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RNA challenges cancer....

In laboratories around the world, researchers are taking a fresh look at RNA, a nucleic acid made from a single strand of chemical components called nucleotides. Cells normally use the nucleotide sequences of RNA strands to transfer the protein-building instructions from double-stranded DNA to ribosomes, sites inside cells where proteins are made.

Some investigators contend that RNA can do much more than simply carry DNA's message. For example, one research group has devised a form of gene therapy using ribozymes, enzymes made of RNA, to correct faulty protein-making blueprints (SN: 6/8/96, p. 357).

Another group suggests that ribozymes can eliminate harmful proteins after they're made. Joachim W. Engels of the University of Johann Wolfgang Goethe in Frankfurt, Germany, and his colleagues report that they have designed ribozymes that bind to and break apart a mutant protein that turns cells cancerous.

The protein, part of the signaling machinery that governs cell growth, is encoded by a gene called N-ras. A cell has two copies of the gene, but a mutation in just one copy causes the cell to proliferate out of control. Engels' group has synthesized RNA strands that, in test-tube studies, destroy the proteins produced by a mutant N-ras gene but spare proteins encoded by the normal version of the gene. To allow the ribozymes to do the same inside cells, the researchers have modified the RNA strands slightly, making them more resistant to degradation by cellular enzymes. They plan to test these ribozymes on tumor cells from a person with an N-ras mutation. "The real proof will be if the proliferation disappears," says Engels.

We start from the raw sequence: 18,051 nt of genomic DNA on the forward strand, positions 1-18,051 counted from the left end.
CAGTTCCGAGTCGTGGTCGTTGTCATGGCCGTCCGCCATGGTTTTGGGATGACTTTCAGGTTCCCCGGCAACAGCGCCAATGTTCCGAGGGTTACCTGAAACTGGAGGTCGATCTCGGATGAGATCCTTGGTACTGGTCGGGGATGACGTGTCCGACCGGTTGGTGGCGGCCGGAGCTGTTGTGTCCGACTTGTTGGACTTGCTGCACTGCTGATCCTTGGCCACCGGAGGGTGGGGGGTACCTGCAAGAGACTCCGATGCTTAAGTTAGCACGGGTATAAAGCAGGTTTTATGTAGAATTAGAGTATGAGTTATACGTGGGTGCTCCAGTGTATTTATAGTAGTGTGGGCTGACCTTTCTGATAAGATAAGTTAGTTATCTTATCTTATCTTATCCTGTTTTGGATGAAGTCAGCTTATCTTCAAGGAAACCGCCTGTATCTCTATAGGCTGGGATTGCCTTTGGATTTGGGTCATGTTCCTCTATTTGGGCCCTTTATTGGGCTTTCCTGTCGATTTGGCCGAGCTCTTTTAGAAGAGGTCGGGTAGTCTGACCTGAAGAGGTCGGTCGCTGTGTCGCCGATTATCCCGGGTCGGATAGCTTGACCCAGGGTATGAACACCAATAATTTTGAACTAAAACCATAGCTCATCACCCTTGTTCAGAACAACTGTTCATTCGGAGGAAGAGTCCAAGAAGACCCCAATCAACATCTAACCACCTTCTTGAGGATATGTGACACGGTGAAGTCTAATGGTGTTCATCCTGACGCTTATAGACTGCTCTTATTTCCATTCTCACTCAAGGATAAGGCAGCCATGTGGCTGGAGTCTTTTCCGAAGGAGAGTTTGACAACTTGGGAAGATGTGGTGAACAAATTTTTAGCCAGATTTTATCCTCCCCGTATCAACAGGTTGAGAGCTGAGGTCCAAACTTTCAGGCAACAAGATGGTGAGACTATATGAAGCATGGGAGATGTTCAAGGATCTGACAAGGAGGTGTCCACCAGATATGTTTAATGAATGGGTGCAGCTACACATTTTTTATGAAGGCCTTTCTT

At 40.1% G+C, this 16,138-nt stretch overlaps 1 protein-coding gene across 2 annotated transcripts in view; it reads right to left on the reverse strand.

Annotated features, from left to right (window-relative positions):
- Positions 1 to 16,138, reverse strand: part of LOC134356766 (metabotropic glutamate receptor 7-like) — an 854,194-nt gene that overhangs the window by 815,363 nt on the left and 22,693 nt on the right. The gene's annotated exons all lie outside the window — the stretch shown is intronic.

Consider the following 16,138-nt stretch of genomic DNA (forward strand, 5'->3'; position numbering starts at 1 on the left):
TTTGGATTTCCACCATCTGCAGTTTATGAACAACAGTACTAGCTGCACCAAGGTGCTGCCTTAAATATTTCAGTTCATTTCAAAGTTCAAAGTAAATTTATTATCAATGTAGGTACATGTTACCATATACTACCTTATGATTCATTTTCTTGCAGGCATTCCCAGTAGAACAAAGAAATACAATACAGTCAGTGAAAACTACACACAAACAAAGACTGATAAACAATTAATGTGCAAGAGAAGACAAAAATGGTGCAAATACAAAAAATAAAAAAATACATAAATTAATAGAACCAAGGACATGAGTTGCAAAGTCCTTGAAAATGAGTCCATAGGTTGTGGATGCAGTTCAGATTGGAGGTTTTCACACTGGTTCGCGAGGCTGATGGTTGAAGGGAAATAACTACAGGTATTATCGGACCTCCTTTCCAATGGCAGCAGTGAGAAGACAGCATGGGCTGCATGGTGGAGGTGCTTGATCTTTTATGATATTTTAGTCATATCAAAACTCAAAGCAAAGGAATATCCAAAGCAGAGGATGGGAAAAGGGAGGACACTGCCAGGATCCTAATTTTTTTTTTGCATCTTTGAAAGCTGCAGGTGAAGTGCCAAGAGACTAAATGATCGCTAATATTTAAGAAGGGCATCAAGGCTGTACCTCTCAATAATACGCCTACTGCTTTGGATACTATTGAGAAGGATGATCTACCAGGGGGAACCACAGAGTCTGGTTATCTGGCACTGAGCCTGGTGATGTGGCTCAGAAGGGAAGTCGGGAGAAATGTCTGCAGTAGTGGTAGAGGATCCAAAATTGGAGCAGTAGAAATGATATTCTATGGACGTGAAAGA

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Title Annotation:research indicates synthesized RNA strands may keep cancer cells from proliferating
Author:Travis, John
Publication:Science News
Article Type:Brief Article
Date:Jun 15, 1996
Previous Article:Reading by the letter.
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